Photos courtesy Special Collections, University of Memphis Libraries
Helen Mankin and Pal Shoaf after their arrest.
On the afternoon of November 8, 1950, a heavyset fellow in a rumpled overcoat strolled into the Kennedy Loan System company at 1208 Thomas Street. He whipped out a pistol and walked out with $550 — not in the form of a loan, you understand. Two weeks later, the same fellow came back, waved that pistol around again, and this time got away with almost $4,500. He might have made a clean getaway except for one detail: The clerk noticed the robber was wearing a hearing aid.
Well, the police officers rushing to the scene noticed a heavyset fellow leaning against a dusty Buick, adjusting his hearing aid. Behind the wheel was a gorgeous blonde, who seemed a bit nervous. When the cops pulled up to the car, the man surrendered without a fight, telling the police scornfully, “I’m Pal Shoaf, ex-pug and novelist.”
“Pug” in this case wasn't a dog; it’s short for “pugilist,” you see, and the police had nabbed one of the most colorful characters they had probably encountered in a long time. Palineau Jesse Shoaf , age 45, claimed he was the “king-pin bantamweight windmill” of the ring, and when the police searched his car, they found the stolen money — along with dozens of copies of a novel Shoaf had written and self-published called The World Is Mine, described on the dust jacket as “the roaring story of 300 fights, and a dramatic love story of the prize ring.”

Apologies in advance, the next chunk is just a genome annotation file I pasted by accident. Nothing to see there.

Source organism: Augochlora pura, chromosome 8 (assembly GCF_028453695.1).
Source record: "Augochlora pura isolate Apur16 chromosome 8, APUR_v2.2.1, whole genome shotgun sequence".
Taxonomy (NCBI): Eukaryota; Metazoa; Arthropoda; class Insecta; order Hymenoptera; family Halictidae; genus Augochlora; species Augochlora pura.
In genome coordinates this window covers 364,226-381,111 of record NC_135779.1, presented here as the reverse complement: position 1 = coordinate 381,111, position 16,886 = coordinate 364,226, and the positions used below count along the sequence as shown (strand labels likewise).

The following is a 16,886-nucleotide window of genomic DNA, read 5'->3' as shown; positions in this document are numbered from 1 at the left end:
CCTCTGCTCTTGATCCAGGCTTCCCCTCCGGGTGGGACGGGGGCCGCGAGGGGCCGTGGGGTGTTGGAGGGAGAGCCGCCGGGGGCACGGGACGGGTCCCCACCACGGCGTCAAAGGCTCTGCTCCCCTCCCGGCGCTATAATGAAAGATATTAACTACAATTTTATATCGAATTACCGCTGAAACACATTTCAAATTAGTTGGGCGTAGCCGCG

The backseat of the car was filed with thick scrapbooks crammed with hundreds of newspaper clippings. The Memphis Press-Scimitar reported that the stories “variously described him as being a sailor, fighter, roustabout, police reporter, and author.” The paper also reported, “Pictures in the clippings don’t look much like the man held by the police.” Now that’s just mean.
What made Pal so interesting, at least to me, was the colorful way he talked. Just about everything he said was a boxing expression. He told police, “Twelve years in the prize-fighting ring and 300 decisions in my favor, and then I had to start fighting booze and shadow-boxing with the law.”
He told his 23-year-old companion, a former model identified as Helen Mankin of Los Angeles, “Keep your chin up, honey. I’m down now, but I’m not out for the count.” Newspapers reported that he “tapped her lightly on the jaw with his fist” and continued, “Keep smiling, honey. They got me cornered, but in the end, I’ll get the decision.”
So why did Shoaf rob the loan company — twice? For Helen, he said. “Do you know what it is to love a woman so much that it’s just a pleasure to sit and look at her?” he asked. “She brought me the only happiness I ever had in my life, and I wanted to give her everything I could. I guess I should have told her, “Look, honey, we’re flat broke.”
Later, while waiting for his trial, Shoaf blamed alcohol for his decline, lamenting to reporters, “The hand of the law is not cased in a glove. And right now, I’m too punch-drunk to fight back.” Among other things, he bragged that he fought — and beat — world champion Jack Dempsey, and that Hollywood had paid him $50,000 for the movie rights to his book. None of those claims, or much else he said, turned out to be true.
Even the newspapers got into the act with the boxing lingo. When Shoaf went before the judge, the Press-Scimitar reported that he “took a knockout punch in City Court today.” Shoaf pleaded guilty and was handed a 10-year sentence. His lovely companion in crime got a three-year term. That was the last round for Shoaf , and he knew it. “They’ve got me tied up in the ropes, and I can’t hit back,” he told reporters as he was hauled off to jail.